Head to http://monodevelop.com/Download and install the latest stable release of MonoDevelop. After installation it should update to newer MonoDevelop versions automatically.
Basically you need Mono, the gtk-sharp2 library and the latest stable (or a version that is 100% compatible to the stable!) MonoDevelop.
First off, check your distribution specific software repository if it contains the latest MonoDevelop version, install that one and go on testing whether Mono-D works with it or not. (Head to the lower section on where to install Mono-D from and test if you can already use it..if not:)
For Ubuntu and Ubuntu derivatives, there is a popular launchpad repo called ppa:keks9n/monodevelop-latest
sudo add-apt-repository ppa:keks9n/monodevelop-latest
which enables you to apt-get install monodevelop-latest.
If there’s no latest MonoDevelop available (which is usually the case), I’ve built and uploaded a couple of stand-alone packages that contain Mono 3, Gtk-sharp2 (and several other gtk-like libraries required by MonoDevelop) and MonoDevelop itself. Thank goes out to simendsjo for letting me use some of his server space to store the files!
After downloading, untar the archive via
$ sudo tar -xPf MonoDevelop.xXX.Master.tar.xz
The xXX will either be x86 or x64, depending on your system architecture. Afterwards you will be able to launch MonoDevelop directly via
Basically the installation routine is already made very easy and comprehensive – just go to http://dlang.org/download.html and download the installer which fits most to your operating system.
Open the Addin Manager and open the Add-in Repository Management by clicking on the Repository dropdown and selecting the last item in that drop-down list:
Afterwards, hit the “Add” button and type http://mono-d.alexanderbothe.com in the text field.
Confirm the dialog. In the case you can’t reach the repo automatically you can still download the latest and some previous versions of Mono-D right here! The same goes for the parallel repository that is established for stable MonoDevelop versions.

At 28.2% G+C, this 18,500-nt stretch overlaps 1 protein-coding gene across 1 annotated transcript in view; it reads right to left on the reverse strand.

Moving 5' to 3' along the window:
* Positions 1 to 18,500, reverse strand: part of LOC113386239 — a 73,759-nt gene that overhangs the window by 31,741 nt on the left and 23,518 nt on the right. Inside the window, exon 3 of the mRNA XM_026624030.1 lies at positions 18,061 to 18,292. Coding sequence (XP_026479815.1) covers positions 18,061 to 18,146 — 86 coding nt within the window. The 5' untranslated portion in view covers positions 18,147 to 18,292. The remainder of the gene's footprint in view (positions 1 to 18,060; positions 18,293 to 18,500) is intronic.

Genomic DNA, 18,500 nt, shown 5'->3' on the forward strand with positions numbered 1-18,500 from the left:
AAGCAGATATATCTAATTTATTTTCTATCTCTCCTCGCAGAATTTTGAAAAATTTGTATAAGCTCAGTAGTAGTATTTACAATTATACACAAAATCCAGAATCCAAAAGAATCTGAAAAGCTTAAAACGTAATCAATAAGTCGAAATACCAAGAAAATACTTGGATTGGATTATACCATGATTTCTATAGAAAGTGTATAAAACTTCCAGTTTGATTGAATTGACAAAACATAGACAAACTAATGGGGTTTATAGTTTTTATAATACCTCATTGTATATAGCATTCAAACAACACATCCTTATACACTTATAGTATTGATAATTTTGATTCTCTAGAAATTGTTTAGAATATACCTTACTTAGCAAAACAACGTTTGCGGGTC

Hit the reload symbol right next to the repository list and the new addin meta information will be downloaded and you should see a “Language bindings” entry in the list box. Install the “D Language Binding” (yes it’s called like this, only the public name is Mono-D )
Congratulations. If you made it until this point you basically will be able to create D projects and have fun coding D code now.
There are only few steps missing to enable full code completion ability:
Open the MonoDevelop Settings and open the “Preferences->D->Compiler Toolchains” options panel.
1) If the compiler can’t be reached via the regular command line (e.g. on Windows, if dmd’s bin path hasn’t been set as %PATH% environment variable), browse and set the tool-chain’s binary path (the path where e.g. dmd.exe is stored in)
On Linux/Mac you may skip this first step if you’ve installed dmd via the regular installer package.
2) Enter the include paths to enable full code completion:
In Windows environments, these paths usually are
Click on “OK” to let Mono-D scan these paths and provide Meta-Information about phobos and other D modules out there. This should take less than a few seconds on multi-core systems.
For building Win32 Applications:
It’s needed to have a resource compiler installed on your machine – in the case you haven’t done so far – ResourceCompiler.zip – just unzip it, head to the Preferences->D->Win32 Resource Compiler settings and set its executable path so it can be found by Mono-D in order to compile resource scripts (*.rc)